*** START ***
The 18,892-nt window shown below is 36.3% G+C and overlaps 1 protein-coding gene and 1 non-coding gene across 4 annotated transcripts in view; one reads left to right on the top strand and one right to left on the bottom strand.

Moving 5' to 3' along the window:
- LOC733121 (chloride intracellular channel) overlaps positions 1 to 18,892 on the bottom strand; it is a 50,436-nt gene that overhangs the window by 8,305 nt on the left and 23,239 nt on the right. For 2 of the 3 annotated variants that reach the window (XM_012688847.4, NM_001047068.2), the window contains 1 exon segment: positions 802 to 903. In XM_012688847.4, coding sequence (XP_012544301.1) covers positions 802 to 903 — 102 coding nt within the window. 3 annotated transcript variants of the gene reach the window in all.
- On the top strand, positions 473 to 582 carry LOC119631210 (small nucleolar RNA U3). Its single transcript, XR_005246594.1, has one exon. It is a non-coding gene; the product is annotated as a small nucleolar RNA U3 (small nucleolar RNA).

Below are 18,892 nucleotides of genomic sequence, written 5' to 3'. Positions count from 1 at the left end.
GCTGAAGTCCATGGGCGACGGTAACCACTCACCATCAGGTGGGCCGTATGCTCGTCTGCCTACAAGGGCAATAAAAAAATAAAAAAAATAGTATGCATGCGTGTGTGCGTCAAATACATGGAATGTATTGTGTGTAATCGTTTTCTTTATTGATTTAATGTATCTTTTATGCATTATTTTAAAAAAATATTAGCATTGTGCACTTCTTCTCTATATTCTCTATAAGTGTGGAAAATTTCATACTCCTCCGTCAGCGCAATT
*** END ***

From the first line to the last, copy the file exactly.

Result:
The 18,892-nt window shown below is 36.3% G+C and overlaps 1 protein-coding gene and 1 non-coding gene across 4 annotated transcripts in view; one reads left to right on the top strand and one right to left on the bottom strand.

Moving 5' to 3' along the window:
- LOC733121 (chloride intracellular channel) overlaps positions 1 to 18,892 on the bottom strand; it is a 50,436-nt gene that overhangs the window by 8,305 nt on the left and 23,239 nt on the right. For 2 of the 3 annotated variants that reach the window (XM_012688847.4, NM_001047068.2), the window contains 1 exon segment: positions 802 to 903. In XM_012688847.4, coding sequence (XP_012544301.1) covers positions 802 to 903 — 102 coding nt within the window. 3 annotated transcript variants of the gene reach the window in all.
- On the top strand, positions 473 to 582 carry LOC119631210 (small nucleolar RNA U3). Its single transcript, XR_005246594.1, has one exon. It is a non-coding gene; the product is annotated as a small nucleolar RNA U3 (small nucleolar RNA).

Below are 18,892 nucleotides of genomic sequence, written 5' to 3'. Positions count from 1 at the left end.
GCTGAAGTCCATGGGCGACGGTAACCACTCACCATCAGGTGGGCCGTATGCTCGTCTGCCTACAAGGGCAATAAAAAAATAAAAAAAATAGTATGCATGCGTGTGTGCGTCAAATACATGGAATGTATTGTGTGTAATCGTTTTCTTTATTGATTTAATGTATCTTTTATGCATTATTTTAAAAAAATATTAGCATTGTGCACTTCTTCTCTATATTCTCTATAAGTGTGGAAAATTTCATACTCCTCCGTCAGCGCAATT